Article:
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Troubleshooting a Recursive Function in an R Script for Tableau Prep

You may have seen the blog earlier this week on getting started with R scripts in Tableau Prep. This blog aims to build on this learning curve of adapting functions in R to be used in Tableau Prep.

Example: Calculate n factorial (n!)

A great, simple example of a recursive function is n factorial. For anyone unfamiliar, this means multiplying a number by all positive integers smaller than it i.e.

n! = n * (n-1) * (n-2) * ... * 2 * 1

e.g. 5! = 5 * 4 * 3 * 2 * 1 
        = 120

If we were to write a function in R that mimics this behaviour, we would use a recursive function. This means that as you’re defining the function, you are able to call it within itself, as follows:

n_factorial <- function(n) {
	if(n <= 1) {
		return(1)
	} else { 
		return(n * n_factorial(n-1))
	}
}

If we take the example of n_factorial(3), then we would be taken down the else route (since 3>1) and the output of n_factorial(3) would be 3*n_factorial(2). But the function would not stop there! It would go off and calculate n_factorial(2), which would return 2*n_factorial(1). Finally, n_factorial(1) would return 1 and so we would have our 3*2*1 = 6, which would be returned by n_factorial(3).

Hopefully this makes sense, but if you’d like it explained a different way then check out this blog.

First Issue: The function works in R, but not in Tableau Prep

If we run the above script in R and then call it within the console with an integer, it works perfectly. When we load it into Tableau Prep on a field with the numbers 1 – 10, however, we see this error:

This is confusing, since there were no errors when we ran the script in R and we’re not trying to add any columns. However, the error arises from using a data frame from Tableau Prep (i.e. the 1 – 10 field) as the input for the function, rather than a single integer. So we’ll need to adapt the function to be able to take a data frame as an input:

n_factorial <- function(n) {
	for (i in 1:nrow(n)) {
		if(n[i,1] <= 1) {
			n[i,1]
		} else {
			n[i,1]<- n[i,1] * n_factorial(n[i,1]-1)
		}
	}
	return(n)
}

Firstly, we have introduced a for loop. In plain English, this line of code is introducing a temporary variable i, which will take on integer values between 1 and the number of rows in the data frame (nrow = number of rows). This will allow us to work with one row at a time.

Next, we need to ensure that we’re working with the right field in our data frame. On the next line of code you will notice n[i,1]. The square brackets allow us to specify a particular value within our data frame i.e. the i-th row and the 1st column, in this case. As the i cycles through different values in the for loop, you can see how this will allow us to move through the different rows, picking out one value at a time.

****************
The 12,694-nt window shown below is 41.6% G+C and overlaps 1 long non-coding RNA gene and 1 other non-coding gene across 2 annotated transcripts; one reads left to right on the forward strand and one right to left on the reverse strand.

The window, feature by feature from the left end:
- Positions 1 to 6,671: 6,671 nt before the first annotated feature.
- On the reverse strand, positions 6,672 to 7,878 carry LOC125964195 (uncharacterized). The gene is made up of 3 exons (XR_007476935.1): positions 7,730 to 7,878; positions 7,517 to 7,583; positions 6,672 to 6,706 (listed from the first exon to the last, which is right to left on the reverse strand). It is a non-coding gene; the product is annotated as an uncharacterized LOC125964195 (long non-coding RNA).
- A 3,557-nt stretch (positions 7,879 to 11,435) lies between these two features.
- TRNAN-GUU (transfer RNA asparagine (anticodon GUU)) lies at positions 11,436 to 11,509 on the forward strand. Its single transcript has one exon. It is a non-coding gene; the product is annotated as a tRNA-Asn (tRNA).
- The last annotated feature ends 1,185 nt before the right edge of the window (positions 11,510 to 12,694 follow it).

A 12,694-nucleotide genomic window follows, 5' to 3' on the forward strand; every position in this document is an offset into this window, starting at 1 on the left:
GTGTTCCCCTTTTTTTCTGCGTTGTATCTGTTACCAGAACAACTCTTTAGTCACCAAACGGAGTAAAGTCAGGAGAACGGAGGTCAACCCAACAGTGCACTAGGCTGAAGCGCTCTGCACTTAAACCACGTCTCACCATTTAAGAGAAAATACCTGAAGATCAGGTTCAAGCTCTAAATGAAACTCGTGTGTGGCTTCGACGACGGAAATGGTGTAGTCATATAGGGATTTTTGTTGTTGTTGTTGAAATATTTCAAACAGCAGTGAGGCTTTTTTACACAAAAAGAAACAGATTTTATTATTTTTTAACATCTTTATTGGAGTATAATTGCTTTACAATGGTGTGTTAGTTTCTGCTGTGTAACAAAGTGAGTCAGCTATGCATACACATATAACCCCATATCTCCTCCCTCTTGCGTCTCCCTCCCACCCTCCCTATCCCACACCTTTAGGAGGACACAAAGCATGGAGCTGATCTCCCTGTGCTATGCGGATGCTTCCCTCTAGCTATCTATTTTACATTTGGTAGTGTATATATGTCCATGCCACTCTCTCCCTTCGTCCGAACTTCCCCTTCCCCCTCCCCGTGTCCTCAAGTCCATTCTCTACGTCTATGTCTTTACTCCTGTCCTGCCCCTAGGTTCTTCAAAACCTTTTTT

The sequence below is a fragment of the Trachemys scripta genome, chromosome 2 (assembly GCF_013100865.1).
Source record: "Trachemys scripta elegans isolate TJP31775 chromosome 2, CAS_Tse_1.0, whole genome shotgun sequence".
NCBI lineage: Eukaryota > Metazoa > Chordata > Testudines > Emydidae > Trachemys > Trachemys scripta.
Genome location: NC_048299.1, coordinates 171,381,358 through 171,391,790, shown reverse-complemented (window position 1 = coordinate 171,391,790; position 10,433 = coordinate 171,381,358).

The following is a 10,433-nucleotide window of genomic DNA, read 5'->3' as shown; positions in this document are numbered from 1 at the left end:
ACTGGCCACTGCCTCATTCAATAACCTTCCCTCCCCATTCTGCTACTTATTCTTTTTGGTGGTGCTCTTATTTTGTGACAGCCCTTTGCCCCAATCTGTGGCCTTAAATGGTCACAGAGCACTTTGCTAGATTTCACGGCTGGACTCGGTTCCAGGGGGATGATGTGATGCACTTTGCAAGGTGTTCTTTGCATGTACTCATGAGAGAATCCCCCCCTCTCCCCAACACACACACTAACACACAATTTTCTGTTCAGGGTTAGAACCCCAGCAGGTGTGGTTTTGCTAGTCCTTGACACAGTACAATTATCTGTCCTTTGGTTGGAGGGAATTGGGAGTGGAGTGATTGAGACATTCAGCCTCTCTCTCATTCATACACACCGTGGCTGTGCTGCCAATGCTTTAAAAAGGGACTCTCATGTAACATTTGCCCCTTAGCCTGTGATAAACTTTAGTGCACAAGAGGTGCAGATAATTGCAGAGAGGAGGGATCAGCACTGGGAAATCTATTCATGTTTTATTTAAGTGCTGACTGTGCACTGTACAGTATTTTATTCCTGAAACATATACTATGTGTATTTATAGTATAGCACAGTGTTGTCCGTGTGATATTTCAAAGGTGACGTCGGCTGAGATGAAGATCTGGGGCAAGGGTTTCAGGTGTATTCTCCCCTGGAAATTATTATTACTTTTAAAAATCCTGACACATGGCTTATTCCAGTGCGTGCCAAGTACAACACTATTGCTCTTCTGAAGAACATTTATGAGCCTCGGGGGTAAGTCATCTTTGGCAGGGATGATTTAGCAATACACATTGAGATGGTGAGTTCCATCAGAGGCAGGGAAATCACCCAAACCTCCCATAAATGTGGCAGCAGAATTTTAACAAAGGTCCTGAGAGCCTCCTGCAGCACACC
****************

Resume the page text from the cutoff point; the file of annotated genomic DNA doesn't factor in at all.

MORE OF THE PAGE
The rest of the function remains largely the same, it is just tucked inside the for loop, so that every row is affected by the function, before we return the new data frame. So let’s test the function with a data frame.

Second Issue: Now the function isn’t even working in R!

Now we are seeing errors both in R and Tableau Prep. The positive news is that we’re on the right track, as Tableau Prep is no longer complaining that the function didn’t return the expected number of columns. So we only need to focus on the error in R.

The error is saying that the length of the data frame we are calling is 0, which is odd as when we check this in the console, a value of 2 is returned. When working with for loops, it can be difficult to know at what stage the function is erroring. So a neat trick is to add in a line of code just before we close the for loop, to see if that iteration worked as expected:

print(c(i,n[i,1]))

We can now see that the function works as intended on the first loop i.e. n_factorial(1)=1, but there is an error on the second row where we are trying to compute n_factorial(2) or 2*n_factorial(1). This seems confusing as it seems like R was just able to compute n_factorial(1) in the previous iteration, so why the error now?

It is clear that the error is coming from the recursive calling of the function. By changing our function to be able to take in a data frame as input, we have lost the ability for the function to be called on an integer value. Therefore, the function needs to be adapted again to be able to take both an integer input and a data frame input.

A solution that works for both

n_factorial <- function(n) {
	if (is.null(nrow(n))) {
		if(n == 1) {
			n
		} else {
			n<- n * n_factorial(n-1)
		}
	} else {
		for (i in 1:nrow(n)) {
			if(n[i,1] == 1) {
				n[i,1]
			} else {
				n[i,1]<- n[i,1] * n_factorial(n[i,1]-1)
			}
		}

	}
	return(n)
}

Our final version of our n! function now has a check at the beginning that sees whether the variable being read in is an integer or a data frame. If it is an integer, the function nrow will return NULL. This means there is no need to use a for loop and the function looks similar to our first version. If nrow does not return NULL i.e. there are 1 or more rows, then our version of the function with a for loop will come into play.

Finally we are ready to take the function back into Tableau Prep:

Thank you for reading, and please do let me know if it was helpful to read about how you might troubleshoot issues in R/Tableau Prep! @JennyMartinDS14

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